He has a ways to go, but Hawkeyes' Adam Woodbury has the reach to get there

Jarryd Cole faces Adam Woodbury's wingspan (Brian Ray/The Gazette-KCRG)
Jarryd Cole faces Adam Woodbury's wingspan (Brian Ray/The Gazette-KCRG)

NORTH LIBERTY — Adam Woodbury isn’t quiet. He talks freely, loudly, excitedly.

Obviously, that means he isn’t shy. Which is good, because a lot of eyes will be on the 7-foot-1 Woodbury this winter. He is the focal point of Fran McCaffery’s 2012 Iowa men’s basketball recruiting class, the big man the Hawkeyes have long needed, the first Iowa prep Roy Williams set his sights on and didn’t whisk off to Kansas or his current North Carolina program.

But those who expect Sioux City’s Woodbury to start putting up 18 points, 10 rebounds and impeccable defense from the get-go may need to exercise some patience. So might Woodbury, as his first night of Prime Time League Play attested.

His linescore of 2 points (1-of-5 shooting), 8 rebounds, and 7 personal fouls (there are no foul-outs in the PTL) produced nothing that was YouTube-worthy. But it was a good start to his summer education.

Woodbury was defended by former Hawkeye post player Jarryd Cole, who will start his second professional season in August when he heads to France. Woodbury didn’t face any Jarryd Coles in high school.

“I want to work out with him a lot and I think that could really help me improve a lot,” Woodbury said, “because he’s a big, strong dude.”

Cole spots Woodbury six inches, but has four years of Big Ten experience in how to defend an opponent regardless of height. His advice to Woodbury:

“Be patient. He lets the player get him out of what he wants to do. Be patient, post up, settle, and then get the ball and go to work. But he wants to push you around, moves his feet too much.


“You have to be able to do what you want to do, and he has to establish that. When he does, I think he’s going to be a force.

Tuesday, Cole did a good job denying Woodbury the ball. When Woodbury did get it, he was well-defended. To his credit, instead of forcing up bad shots he usually passed the ball back out. He had two assists in the game’s first three minutes, both to Iowa teammate Zach McCabe for 3-pointers.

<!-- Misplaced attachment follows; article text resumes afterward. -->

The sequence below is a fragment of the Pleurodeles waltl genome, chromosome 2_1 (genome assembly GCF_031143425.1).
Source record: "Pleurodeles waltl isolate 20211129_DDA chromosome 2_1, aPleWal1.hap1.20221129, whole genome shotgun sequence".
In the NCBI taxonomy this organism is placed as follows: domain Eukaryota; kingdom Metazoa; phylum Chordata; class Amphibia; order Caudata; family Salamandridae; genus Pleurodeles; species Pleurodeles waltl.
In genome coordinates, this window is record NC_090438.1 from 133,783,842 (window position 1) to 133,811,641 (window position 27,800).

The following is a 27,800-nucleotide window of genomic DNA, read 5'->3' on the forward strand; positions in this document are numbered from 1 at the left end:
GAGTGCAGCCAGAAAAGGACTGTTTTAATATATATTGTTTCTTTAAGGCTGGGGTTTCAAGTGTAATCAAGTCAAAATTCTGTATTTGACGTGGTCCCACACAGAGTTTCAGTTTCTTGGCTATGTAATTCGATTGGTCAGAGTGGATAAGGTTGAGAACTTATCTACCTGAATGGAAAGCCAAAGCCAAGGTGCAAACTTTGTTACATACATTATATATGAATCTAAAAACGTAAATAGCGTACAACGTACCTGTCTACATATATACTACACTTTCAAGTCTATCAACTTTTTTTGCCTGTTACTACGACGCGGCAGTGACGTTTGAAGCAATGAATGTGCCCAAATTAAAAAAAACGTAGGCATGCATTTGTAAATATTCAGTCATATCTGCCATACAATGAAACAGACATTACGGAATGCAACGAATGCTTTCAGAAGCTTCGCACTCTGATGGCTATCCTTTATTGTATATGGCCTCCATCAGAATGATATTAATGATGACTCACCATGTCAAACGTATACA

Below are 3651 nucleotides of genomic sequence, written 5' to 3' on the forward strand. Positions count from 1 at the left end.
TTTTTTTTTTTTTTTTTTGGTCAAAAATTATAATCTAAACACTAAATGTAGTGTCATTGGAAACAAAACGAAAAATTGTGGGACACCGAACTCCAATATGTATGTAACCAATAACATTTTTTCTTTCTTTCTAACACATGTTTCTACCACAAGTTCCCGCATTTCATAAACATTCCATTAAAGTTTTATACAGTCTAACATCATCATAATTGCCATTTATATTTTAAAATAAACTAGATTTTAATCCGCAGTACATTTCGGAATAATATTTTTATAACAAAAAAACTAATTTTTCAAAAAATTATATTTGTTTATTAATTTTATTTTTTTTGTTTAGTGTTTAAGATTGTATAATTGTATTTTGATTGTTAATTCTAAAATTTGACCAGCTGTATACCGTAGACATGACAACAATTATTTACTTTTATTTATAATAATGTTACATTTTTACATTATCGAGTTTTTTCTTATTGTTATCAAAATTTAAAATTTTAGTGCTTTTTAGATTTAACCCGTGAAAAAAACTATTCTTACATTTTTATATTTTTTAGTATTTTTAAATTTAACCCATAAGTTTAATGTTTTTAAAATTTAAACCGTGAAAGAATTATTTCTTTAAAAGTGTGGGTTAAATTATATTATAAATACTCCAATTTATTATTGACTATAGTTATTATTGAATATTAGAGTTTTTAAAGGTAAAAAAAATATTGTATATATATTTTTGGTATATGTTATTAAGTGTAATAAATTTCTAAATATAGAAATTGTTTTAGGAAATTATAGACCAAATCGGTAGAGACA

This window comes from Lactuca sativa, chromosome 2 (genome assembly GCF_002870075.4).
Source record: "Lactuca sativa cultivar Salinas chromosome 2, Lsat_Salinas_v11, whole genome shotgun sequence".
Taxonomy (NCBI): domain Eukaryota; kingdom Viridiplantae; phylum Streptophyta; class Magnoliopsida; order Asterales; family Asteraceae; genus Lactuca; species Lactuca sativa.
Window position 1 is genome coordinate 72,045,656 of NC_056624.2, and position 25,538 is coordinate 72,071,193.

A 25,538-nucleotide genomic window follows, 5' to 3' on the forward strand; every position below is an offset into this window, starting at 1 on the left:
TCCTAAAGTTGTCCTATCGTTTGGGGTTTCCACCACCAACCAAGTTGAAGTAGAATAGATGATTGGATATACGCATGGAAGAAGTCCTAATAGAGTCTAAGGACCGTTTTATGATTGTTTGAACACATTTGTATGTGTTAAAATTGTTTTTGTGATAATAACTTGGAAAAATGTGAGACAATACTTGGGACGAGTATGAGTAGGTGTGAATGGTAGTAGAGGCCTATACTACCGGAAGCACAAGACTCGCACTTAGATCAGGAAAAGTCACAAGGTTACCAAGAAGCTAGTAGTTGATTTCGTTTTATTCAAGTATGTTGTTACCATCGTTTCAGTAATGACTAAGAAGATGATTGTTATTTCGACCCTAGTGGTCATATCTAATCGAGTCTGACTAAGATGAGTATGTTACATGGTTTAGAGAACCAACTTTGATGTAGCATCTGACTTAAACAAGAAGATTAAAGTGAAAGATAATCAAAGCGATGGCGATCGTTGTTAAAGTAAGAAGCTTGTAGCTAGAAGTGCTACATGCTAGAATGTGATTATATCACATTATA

“I just want to win,” Woodbury said. “I’m going to do whatever it takes to win. If that’s getting five assists a game, if that’s scoring, defense, I’m going to do whatever.”

That sounds good, and it is good, but Woodbury’s ultimate mission is to control the inside. It will be a work-in-progress, one Cole understands.

“Playing the post position, center and power forward, you don’t know if you’re going to get the ball,” Cole said. “You’re battling big bodies, you’re going for the rebounds, you’re sacrificing a lot. So you have to be mentally strong in order to do that.

“Really, if you’re not a force, you’re a liability to the team.”

Freshman point guard Mike Gesell will be doing what he’s always done this season. He’ll have the ball in his hands and he’ll be directing the offense. So his early comfort-level will probably be higher than his longtime friend and AAU teammate Woodbury.

But Woodbury could benefit from not being needed to drop in 15 points a game in his first year. Double-teaming the freshman might be an unsound defensive strategy, since a Devyn Marble or Aaron White or Josh Oglesby or other Hawkeyes could feast on defensive openings.

Plus, it’s still four months from the start of practices and five months until the initial game. Woodbury can absorb a lot of basketball knowledge in the meantime.


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“It’s a different speed, it’s a totally different game than high school, AAU and all that,” said Woodbury. “So getting acclimated to it, to the pick-and-roll and stuff, it’ll be good.”

Though he missed it when he tried it once on Tuesday, Woodbury’s left-handed baby hook shot looks like a potentially lethal weapon. Try to stop a 7-1 player from making that if he gets in the right position and has a soft shooting touch.

“That’s been my go-to move for five or six years,” he said. “It was a little bit off tonight, just by a touch. But that was enough to rim out.

“That’s definitely a move I try to work on and I’ve been using it for a while now.”

In Woodbury, Cole sees what McCaffery sees and what North Carolina’s Williams saw, what Williams has seen in the many excellent centers he has coached over the years.

“His length is crazy,” Cole said. “Whenever he figures out what he can and can’t do, I think it will benefit him and the Hawkeyes.

“I love his potential. He’s 7-foot, he’s long, he’s athletic. You didn’t really see that a lot tonight, but we will get to see that, and I’m excited about that.”




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